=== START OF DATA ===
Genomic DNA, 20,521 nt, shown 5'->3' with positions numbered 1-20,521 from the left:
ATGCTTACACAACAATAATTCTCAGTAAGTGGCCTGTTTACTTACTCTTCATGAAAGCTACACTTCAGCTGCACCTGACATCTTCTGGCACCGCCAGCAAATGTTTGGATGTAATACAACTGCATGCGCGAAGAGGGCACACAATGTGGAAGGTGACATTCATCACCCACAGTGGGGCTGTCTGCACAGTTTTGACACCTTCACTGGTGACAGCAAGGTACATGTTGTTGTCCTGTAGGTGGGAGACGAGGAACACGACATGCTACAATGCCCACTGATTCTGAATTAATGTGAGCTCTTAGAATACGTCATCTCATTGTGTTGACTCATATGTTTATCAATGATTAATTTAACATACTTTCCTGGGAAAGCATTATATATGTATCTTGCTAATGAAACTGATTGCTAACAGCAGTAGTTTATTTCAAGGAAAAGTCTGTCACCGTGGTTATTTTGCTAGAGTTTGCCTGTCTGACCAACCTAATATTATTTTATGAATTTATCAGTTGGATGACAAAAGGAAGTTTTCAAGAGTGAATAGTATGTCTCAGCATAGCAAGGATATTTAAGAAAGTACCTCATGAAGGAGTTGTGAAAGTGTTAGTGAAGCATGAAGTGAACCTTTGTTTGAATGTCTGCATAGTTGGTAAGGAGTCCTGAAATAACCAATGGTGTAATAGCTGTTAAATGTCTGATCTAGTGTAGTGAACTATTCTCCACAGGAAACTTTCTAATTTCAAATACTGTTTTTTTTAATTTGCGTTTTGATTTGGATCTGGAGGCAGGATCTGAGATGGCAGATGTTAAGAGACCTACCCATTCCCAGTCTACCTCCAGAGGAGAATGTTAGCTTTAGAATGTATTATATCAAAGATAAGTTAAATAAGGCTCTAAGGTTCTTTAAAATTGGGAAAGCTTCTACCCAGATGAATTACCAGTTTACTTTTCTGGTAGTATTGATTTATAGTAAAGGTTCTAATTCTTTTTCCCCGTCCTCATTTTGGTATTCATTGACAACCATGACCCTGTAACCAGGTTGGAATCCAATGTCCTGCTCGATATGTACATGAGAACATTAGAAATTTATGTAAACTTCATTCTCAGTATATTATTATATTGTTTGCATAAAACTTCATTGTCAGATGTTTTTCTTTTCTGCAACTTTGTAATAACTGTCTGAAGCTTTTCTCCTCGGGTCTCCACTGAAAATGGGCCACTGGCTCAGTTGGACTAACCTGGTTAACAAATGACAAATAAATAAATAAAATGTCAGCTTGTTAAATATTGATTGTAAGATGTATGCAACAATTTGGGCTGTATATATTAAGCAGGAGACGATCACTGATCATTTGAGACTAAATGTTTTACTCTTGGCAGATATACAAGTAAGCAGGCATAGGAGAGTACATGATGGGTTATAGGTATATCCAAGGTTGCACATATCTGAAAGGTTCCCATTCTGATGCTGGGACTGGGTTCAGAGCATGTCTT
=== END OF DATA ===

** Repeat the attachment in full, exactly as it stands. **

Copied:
Genomic DNA, 20,521 nt, shown 5'->3' with positions numbered 1-20,521 from the left:
ATGCTTACACAACAATAATTCTCAGTAAGTGGCCTGTTTACTTACTCTTCATGAAAGCTACACTTCAGCTGCACCTGACATCTTCTGGCACCGCCAGCAAATGTTTGGATGTAATACAACTGCATGCGCGAAGAGGGCACACAATGTGGAAGGTGACATTCATCACCCACAGTGGGGCTGTCTGCACAGTTTTGACACCTTCACTGGTGACAGCAAGGTACATGTTGTTGTCCTGTAGGTGGGAGACGAGGAACACGACATGCTACAATGCCCACTGATTCTGAATTAATGTGAGCTCTTAGAATACGTCATCTCATTGTGTTGACTCATATGTTTATCAATGATTAATTTAACATACTTTCCTGGGAAAGCATTATATATGTATCTTGCTAATGAAACTGATTGCTAACAGCAGTAGTTTATTTCAAGGAAAAGTCTGTCACCGTGGTTATTTTGCTAGAGTTTGCCTGTCTGACCAACCTAATATTATTTTATGAATTTATCAGTTGGATGACAAAAGGAAGTTTTCAAGAGTGAATAGTATGTCTCAGCATAGCAAGGATATTTAAGAAAGTACCTCATGAAGGAGTTGTGAAAGTGTTAGTGAAGCATGAAGTGAACCTTTGTTTGAATGTCTGCATAGTTGGTAAGGAGTCCTGAAATAACCAATGGTGTAATAGCTGTTAAATGTCTGATCTAGTGTAGTGAACTATTCTCCACAGGAAACTTTCTAATTTCAAATACTGTTTTTTTTAATTTGCGTTTTGATTTGGATCTGGAGGCAGGATCTGAGATGGCAGATGTTAAGAGACCTACCCATTCCCAGTCTACCTCCAGAGGAGAATGTTAGCTTTAGAATGTATTATATCAAAGATAAGTTAAATAAGGCTCTAAGGTTCTTTAAAATTGGGAAAGCTTCTACCCAGATGAATTACCAGTTTACTTTTCTGGTAGTATTGATTTATAGTAAAGGTTCTAATTCTTTTTCCCCGTCCTCATTTTGGTATTCATTGACAACCATGACCCTGTAACCAGGTTGGAATCCAATGTCCTGCTCGATATGTACATGAGAACATTAGAAATTTATGTAAACTTCATTCTCAGTATATTATTATATTGTTTGCATAAAACTTCATTGTCAGATGTTTTTCTTTTCTGCAACTTTGTAATAACTGTCTGAAGCTTTTCTCCTCGGGTCTCCACTGAAAATGGGCCACTGGCTCAGTTGGACTAACCTGGTTAACAAATGACAAATAAATAAATAAAATGTCAGCTTGTTAAATATTGATTGTAAGATGTATGCAACAATTTGGGCTGTATATATTAAGCAGGAGACGATCACTGATCATTTGAGACTAAATGTTTTACTCTTGGCAGATATACAAGTAAGCAGGCATAGGAGAGTACATGATGGGTTATAGGTATATCCAAGGTTGCACATATCTGAAAGGTTCCCATTCTGATGCTGGGACTGGGTTCAGAGCATGTCTT